The third strategy is using TikTok as a short form funnel for your longer format content. This is the same as (2) except you should be repurposing your longer format content to post natively as well as advertising. Keeping the focus on your longer-form content and using TikTok as another “Spoke” to the wheel. This requires, of course, having long-form video, ebook, webinar, so on and so forth content, the ability to repurpose it without sacrificing quality, and of course a budget. This could be clips from your podcast, a short introduction of your latest blog, so on and so forth. This is something to consider if you have a budget, have invested in long-form content, but don’t necessarily have the time or talent resources to commit to a fully native strategy.

Four: Native Content Creation

Time: High Budget: None-Low Difficulty: High

The fourth strategy is to post natively. If you have even $500 a month to support the content with paid promotions, you can “skip ahead in line” quite a bit, but otherwise, plan for at least 3 months to get rolling here. This can be the perfect strategy for small businesses or entrepreneurs who are flush with time but don’t have a marketing budget. It can be difficult for larger businesses for a variety of reasons. One, you need buy-in from people at the top, because it can be hard to justify to the person balancing the budget sheet why we spent 2 hours dancing to cheese sauce being poured over frozen french fries. Two, you need to be posting daily unless you’re supporting it with some type of amplification budget. If you have the time and talent resources and don’t need to justify the strategy to people who still use phone books, then strap in and get going! At first, you should be scrolling and consuming 2 hours for every 1 hour you spend filming and publishing 1 minute a day at least. That’s three hours of TikTok a day for the first month!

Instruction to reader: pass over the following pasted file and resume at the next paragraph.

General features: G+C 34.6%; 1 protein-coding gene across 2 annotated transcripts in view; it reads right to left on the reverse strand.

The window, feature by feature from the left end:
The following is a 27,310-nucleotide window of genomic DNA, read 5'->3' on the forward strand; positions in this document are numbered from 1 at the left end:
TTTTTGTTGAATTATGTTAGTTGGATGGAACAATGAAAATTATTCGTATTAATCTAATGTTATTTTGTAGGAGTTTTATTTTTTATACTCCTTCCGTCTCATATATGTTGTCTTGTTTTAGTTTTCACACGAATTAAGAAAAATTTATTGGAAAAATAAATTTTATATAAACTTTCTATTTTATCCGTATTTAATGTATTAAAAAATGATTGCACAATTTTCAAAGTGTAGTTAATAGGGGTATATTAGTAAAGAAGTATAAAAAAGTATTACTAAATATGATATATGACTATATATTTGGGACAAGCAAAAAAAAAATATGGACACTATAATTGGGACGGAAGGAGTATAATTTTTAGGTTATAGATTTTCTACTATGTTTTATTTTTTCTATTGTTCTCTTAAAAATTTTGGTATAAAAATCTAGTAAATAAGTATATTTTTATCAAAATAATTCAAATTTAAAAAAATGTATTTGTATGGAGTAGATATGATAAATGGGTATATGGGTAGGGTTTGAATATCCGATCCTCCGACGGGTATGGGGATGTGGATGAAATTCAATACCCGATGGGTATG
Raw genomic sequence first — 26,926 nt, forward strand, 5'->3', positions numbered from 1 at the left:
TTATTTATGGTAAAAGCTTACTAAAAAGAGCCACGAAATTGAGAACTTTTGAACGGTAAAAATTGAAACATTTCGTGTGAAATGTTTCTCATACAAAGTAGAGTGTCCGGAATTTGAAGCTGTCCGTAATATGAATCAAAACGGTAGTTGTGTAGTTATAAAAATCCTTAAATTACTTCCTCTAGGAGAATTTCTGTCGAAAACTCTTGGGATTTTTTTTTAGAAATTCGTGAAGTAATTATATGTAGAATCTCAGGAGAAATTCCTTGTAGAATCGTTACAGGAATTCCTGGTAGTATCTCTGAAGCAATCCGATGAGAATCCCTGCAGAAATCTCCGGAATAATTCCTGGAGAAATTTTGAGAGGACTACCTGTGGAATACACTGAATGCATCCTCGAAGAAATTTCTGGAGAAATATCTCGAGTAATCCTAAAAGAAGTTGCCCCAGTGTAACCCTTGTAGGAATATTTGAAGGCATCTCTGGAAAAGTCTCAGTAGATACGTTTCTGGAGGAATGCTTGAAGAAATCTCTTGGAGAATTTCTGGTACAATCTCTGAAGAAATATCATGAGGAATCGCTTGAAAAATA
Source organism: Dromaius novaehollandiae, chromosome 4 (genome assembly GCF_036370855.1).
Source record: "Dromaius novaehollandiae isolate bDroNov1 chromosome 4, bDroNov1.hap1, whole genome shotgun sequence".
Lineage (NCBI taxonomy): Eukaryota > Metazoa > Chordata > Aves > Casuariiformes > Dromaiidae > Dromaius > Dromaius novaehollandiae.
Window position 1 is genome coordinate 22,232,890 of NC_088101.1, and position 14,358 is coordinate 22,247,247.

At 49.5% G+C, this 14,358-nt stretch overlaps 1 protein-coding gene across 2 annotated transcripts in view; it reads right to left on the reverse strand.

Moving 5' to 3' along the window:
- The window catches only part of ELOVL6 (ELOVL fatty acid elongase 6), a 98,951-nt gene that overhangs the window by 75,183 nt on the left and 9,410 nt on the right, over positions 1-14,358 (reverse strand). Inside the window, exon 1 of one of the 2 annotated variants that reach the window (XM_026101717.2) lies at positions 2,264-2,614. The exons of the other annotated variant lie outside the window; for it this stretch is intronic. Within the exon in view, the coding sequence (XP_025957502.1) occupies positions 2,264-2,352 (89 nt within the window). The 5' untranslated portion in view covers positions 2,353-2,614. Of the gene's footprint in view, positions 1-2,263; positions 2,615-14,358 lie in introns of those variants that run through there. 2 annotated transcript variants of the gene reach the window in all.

So, should my business be on TikTok

If you’re reading this article, the answer is probably yes.
If you are an >5MM company, sell a product to, hire, or need to communicate with ages 18-29 and have a reasonable marketing budget, yes, at least #2
If you sell a product or service to ages 18-29 and have time or a marketing budget, yes, look at options #2-4
If you are primarily a B2B product, service, no. Unless you have fully tapped Facebook, Web, Search, and LinkedIn, and have a surplus of time or budget
If you primarily serve or sell to ages 30+, no, unless you have fully tapped out your potential on other platforms and search
If you primarily sell a larger ticket item (Over $1,000) – Strategy 3 and 4 are worth investing in, #2 would be better spent on other platforms.

There will always be “what about’s.” Maybe you have a unique situation that is the exception to these general rules. However, I think we’ve all heard “it depends” and “I feel like” more than enough. Don’t get lost in the “There will always be a new thing” mentality. Sure, it can be exhausting, but you need to keep up, or hire someone that will!

Ready to make something happen? Contact Vala Marketing @